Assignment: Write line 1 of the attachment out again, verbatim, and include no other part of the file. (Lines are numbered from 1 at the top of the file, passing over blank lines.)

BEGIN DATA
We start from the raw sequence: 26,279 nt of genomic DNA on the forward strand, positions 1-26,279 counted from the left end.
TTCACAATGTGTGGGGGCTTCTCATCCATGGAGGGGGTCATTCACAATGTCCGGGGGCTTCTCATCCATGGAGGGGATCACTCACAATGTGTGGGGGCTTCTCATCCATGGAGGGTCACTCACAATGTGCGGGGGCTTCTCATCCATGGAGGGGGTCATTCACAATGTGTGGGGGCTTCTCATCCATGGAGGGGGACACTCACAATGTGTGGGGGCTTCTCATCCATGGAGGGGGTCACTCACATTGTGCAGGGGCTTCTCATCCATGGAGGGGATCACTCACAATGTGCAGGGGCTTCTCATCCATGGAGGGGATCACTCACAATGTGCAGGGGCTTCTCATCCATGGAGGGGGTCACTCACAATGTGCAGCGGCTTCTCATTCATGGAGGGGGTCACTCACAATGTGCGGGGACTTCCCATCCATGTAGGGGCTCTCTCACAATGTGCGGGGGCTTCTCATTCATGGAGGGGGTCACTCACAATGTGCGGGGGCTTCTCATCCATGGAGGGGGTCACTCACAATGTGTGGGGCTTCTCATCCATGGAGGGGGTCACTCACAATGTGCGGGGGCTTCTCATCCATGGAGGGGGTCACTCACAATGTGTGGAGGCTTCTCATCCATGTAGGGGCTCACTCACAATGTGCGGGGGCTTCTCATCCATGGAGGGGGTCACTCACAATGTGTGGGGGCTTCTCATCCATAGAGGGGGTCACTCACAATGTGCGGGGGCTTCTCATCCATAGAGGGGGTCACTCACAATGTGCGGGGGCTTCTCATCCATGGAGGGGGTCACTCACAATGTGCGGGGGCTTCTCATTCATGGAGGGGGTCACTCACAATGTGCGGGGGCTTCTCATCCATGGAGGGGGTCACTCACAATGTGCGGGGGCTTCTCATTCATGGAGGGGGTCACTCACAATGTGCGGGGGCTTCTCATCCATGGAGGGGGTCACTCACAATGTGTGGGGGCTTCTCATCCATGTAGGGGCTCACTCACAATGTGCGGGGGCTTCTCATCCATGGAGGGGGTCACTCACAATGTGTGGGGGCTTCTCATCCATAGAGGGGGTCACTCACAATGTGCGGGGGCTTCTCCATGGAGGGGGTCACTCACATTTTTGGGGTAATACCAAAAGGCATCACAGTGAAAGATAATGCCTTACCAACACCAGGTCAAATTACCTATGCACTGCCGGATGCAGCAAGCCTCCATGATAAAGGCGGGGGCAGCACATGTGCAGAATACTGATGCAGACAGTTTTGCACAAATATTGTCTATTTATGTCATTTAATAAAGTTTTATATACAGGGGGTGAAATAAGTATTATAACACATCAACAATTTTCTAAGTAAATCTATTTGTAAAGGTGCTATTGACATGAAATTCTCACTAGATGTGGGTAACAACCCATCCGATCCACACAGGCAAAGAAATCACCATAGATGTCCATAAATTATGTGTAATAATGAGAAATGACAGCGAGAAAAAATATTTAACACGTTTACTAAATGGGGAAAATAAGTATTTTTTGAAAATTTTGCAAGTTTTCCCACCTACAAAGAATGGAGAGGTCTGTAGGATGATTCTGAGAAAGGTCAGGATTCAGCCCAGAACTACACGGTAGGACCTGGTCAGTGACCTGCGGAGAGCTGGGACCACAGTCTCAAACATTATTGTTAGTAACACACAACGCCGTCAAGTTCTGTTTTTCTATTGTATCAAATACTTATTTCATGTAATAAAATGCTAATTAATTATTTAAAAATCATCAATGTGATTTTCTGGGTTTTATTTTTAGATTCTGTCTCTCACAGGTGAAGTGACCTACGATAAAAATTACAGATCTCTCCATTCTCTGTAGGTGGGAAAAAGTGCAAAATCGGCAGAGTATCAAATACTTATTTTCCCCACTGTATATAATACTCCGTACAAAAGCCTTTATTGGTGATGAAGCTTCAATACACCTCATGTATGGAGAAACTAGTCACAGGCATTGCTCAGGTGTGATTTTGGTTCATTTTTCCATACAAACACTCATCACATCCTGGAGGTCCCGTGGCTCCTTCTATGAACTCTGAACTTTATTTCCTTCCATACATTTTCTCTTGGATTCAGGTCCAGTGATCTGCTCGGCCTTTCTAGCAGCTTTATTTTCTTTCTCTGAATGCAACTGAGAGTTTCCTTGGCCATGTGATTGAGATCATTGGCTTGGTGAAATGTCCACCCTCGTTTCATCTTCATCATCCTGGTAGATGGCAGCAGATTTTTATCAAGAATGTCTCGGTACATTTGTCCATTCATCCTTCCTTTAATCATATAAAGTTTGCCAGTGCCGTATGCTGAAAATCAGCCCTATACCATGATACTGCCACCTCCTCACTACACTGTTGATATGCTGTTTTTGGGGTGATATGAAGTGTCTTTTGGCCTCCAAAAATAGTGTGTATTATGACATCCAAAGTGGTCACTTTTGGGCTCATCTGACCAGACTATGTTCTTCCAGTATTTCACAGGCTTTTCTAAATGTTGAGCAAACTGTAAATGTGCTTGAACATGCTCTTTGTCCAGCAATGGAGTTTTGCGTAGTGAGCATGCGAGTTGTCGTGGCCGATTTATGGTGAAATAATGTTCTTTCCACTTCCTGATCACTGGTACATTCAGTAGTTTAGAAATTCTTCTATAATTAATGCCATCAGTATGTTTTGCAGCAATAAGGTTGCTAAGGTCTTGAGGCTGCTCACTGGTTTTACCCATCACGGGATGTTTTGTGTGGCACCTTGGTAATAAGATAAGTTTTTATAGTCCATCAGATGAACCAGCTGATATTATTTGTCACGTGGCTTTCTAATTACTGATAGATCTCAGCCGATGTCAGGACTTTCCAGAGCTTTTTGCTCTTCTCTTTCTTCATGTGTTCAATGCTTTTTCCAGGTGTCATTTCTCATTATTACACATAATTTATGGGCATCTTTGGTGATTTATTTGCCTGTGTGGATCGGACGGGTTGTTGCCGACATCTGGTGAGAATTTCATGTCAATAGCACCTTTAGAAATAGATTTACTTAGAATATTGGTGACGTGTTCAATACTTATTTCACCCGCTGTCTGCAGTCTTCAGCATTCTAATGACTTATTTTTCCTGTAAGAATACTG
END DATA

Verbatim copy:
We start from the raw sequence: 26,279 nt of genomic DNA on the forward strand, positions 1-26,279 counted from the left end.